Clear logical and structured flow of material that guides the reader and supports the development of key messages. Basic logical flow of material with elements of signposting for the reader which supports key messages to some extent, but which can lapse in places. Some logical flow of material with some observable elements of signposting for the reader but elements of disorganisation  May contain repetition or irrelevant material which obscures the key messages. Some attempt at structure, but disorganized and ineffectual

in reflecting argument or analysis.

No evident intent of structure.

Disorganised, irrelevant or repetitive content.

None Insufficient evidence
Language and style Lucid, fluent, elegant, and compelling, using a distinctive and individual voice Clear and fluent with a breadth of vocabulary. Discernible author voice. Clear functional writing with a discernible author voice. Clear and straightforward use language.

 

Largely error

free

Basic use of vocabulary, grammar and syntax.

Limited flaws.

Basic use of vocabulary,

grammar and syntax that conveys the meaning of the text.

 

Many

vocabulary,

grammar and syntax errors that obscure meaning

Extensive flaws in vocabulary,

grammar and syntax that prevent the text from being

understandable

.

Unacceptable Insufficient evidence
Formatting

of work (font, pagination, labelling)

Impeccable formatting

entirely consonant with

assessment

brief expectations

Excellent formatting.

Polished and consonant

with the

assessment brief expectations.

Formatting consonant with

assessment brief expectations.  No formatting issues.

Formatting very largely free from major presentational problems and consonant with assessment brief. Formatting broadly consonant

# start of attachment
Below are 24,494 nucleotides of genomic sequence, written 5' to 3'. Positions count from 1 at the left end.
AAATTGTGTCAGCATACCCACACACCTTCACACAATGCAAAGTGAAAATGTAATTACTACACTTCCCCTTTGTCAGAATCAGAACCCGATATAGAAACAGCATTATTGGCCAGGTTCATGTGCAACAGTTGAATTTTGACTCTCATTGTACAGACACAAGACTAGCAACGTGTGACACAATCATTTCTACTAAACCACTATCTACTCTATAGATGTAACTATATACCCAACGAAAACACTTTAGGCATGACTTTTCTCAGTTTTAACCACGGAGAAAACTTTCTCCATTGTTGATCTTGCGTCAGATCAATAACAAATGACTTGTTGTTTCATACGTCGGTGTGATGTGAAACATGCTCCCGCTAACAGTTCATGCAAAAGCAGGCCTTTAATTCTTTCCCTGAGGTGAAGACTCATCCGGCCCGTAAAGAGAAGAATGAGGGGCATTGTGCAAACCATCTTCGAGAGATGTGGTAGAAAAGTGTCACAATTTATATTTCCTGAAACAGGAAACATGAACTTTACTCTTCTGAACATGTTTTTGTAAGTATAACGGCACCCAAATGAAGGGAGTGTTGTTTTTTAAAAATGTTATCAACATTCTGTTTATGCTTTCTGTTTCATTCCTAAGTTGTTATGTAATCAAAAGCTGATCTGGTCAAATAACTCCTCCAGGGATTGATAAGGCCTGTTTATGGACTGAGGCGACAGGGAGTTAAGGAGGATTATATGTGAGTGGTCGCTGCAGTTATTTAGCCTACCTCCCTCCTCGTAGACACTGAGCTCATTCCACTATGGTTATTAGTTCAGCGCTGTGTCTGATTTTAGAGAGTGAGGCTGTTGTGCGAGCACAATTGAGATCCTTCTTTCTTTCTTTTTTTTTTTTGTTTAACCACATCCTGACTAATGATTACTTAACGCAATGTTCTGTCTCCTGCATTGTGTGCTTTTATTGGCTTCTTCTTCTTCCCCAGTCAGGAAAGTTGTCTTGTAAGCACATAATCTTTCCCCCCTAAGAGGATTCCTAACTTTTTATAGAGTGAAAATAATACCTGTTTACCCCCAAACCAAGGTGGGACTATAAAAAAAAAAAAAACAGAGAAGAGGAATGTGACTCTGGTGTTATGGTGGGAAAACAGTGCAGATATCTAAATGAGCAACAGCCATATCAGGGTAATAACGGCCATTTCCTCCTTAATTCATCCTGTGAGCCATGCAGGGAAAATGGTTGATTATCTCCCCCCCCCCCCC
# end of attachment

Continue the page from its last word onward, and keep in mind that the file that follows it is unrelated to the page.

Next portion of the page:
with assessment brief but some breaches of guidance.

Acceptable formatting, but some breaches of guidance.

Some

unprofessional aspects

Formatting not sufficiently consonant with

assessment

brief. Multiple formatting issues.

Formatting not consonant with assessment

brief. Very poor with multiple formatting issues

No discernible attempt format work. No formatting
Reflection, creative thinking, and questioning Profoundly insightful and creatively original Excellent insight and demonstratin Clearly articulated insight and creativity Some good

insights and evidence of

Demonstrates some basic insights.  Limited Largely descriptive with some basic Descriptive with very limited

inadequate insight

Inadequate insight or understanding No persuasive evidence of reflection None
  90-100 80-89 70-79 60-69 50-59 40-49 30-39 20-29 10 – 19 0 – 9
 Level Exceptional

(Outstanding+)

Outstanding  ( Excellent +) Excellent Very good Good Pass Unsatisfactory Unacceptable Unacceptable Unacceptable
    g meaningful creativity   individual creativity creativity and originality. insight.  Limited creativity.        
Reflexivity and

developmen

tal learning

 

 

 

Outstanding and profound

self-awareness and critical reflection on inner world and its implications for

development at multiple levels.

Profound self-

awareness

arising from extensive

critical reflection on inner world and its implications for

development

Demonstrates insightful selfawareness

and critical reflection on inner world and insightful implications for

development

Demonstrates clear self-

awareness and reflection on inner world and some awareness of

implications for development

Some selfawareness

and fair reflection on inner world.  Limited awareness of potential for development.

Basic, but restricted selfawareness. Little reflection on inner world and limited

awareness of potential for

development

Lack of selfawareness or reflection on inner world and scant awareness of potential for development. Minimal selfawareness or

ability to express inner world and potential for development.

No selfawareness or

ability to articulate in a world

None